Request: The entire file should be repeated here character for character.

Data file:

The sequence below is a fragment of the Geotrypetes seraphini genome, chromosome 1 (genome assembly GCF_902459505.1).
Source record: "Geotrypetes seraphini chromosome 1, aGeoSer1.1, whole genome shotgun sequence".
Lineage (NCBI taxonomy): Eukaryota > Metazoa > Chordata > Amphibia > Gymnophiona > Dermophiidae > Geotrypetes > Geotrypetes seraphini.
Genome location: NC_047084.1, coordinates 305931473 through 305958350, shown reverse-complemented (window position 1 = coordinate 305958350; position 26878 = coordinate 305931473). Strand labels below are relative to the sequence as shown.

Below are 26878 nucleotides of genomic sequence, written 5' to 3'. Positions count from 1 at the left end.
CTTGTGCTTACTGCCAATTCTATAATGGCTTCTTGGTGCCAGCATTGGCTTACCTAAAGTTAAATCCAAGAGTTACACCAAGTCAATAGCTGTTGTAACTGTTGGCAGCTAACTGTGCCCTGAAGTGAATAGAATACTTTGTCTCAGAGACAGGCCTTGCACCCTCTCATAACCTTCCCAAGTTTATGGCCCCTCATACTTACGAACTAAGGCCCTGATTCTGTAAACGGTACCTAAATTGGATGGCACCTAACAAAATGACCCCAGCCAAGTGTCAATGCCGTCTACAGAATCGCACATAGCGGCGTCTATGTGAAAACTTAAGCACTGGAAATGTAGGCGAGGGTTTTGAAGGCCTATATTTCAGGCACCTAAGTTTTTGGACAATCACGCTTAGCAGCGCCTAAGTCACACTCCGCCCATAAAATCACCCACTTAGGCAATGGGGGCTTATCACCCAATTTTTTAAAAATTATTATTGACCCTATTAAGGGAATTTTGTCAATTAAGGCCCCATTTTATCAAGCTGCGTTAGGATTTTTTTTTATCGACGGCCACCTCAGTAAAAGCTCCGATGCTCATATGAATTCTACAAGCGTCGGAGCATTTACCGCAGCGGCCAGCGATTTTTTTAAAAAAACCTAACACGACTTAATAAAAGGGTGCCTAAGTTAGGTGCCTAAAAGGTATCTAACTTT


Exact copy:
The sequence below is a fragment of the Geotrypetes seraphini genome, chromosome 1 (genome assembly GCF_902459505.1).
Source record: "Geotrypetes seraphini chromosome 1, aGeoSer1.1, whole genome shotgun sequence".
Lineage (NCBI taxonomy): Eukaryota > Metazoa > Chordata > Amphibia > Gymnophiona > Dermophiidae > Geotrypetes > Geotrypetes seraphini.
Genome location: NC_047084.1, coordinates 305931473 through 305958350, shown reverse-complemented (window position 1 = coordinate 305958350; position 26878 = coordinate 305931473). Strand labels below are relative to the sequence as shown.

Below are 26878 nucleotides of genomic sequence, written 5' to 3'. Positions count from 1 at the left end.
CTTGTGCTTACTGCCAATTCTATAATGGCTTCTTGGTGCCAGCATTGGCTTACCTAAAGTTAAATCCAAGAGTTACACCAAGTCAATAGCTGTTGTAACTGTTGGCAGCTAACTGTGCCCTGAAGTGAATAGAATACTTTGTCTCAGAGACAGGCCTTGCACCCTCTCATAACCTTCCCAAGTTTATGGCCCCTCATACTTACGAACTAAGGCCCTGATTCTGTAAACGGTACCTAAATTGGATGGCACCTAACAAAATGACCCCAGCCAAGTGTCAATGCCGTCTACAGAATCGCACATAGCGGCGTCTATGTGAAAACTTAAGCACTGGAAATGTAGGCGAGGGTTTTGAAGGCCTATATTTCAGGCACCTAAGTTTTTGGACAATCACGCTTAGCAGCGCCTAAGTCACACTCCGCCCATAAAATCACCCACTTAGGCAATGGGGGCTTATCACCCAATTTTTTAAAAATTATTATTGACCCTATTAAGGGAATTTTGTCAATTAAGGCCCCATTTTATCAAGCTGCGTTAGGATTTTTTTTTATCGACGGCCACCTCAGTAAAAGCTCCGATGCTCATATGAATTCTACAAGCGTCGGAGCATTTACCGCAGCGGCCAGCGATTTTTTTAAAAAAACCTAACACGACTTAATAAAAGGGTGCCTAAGTTAGGTGCCTAAAAGGTATCTAACTTT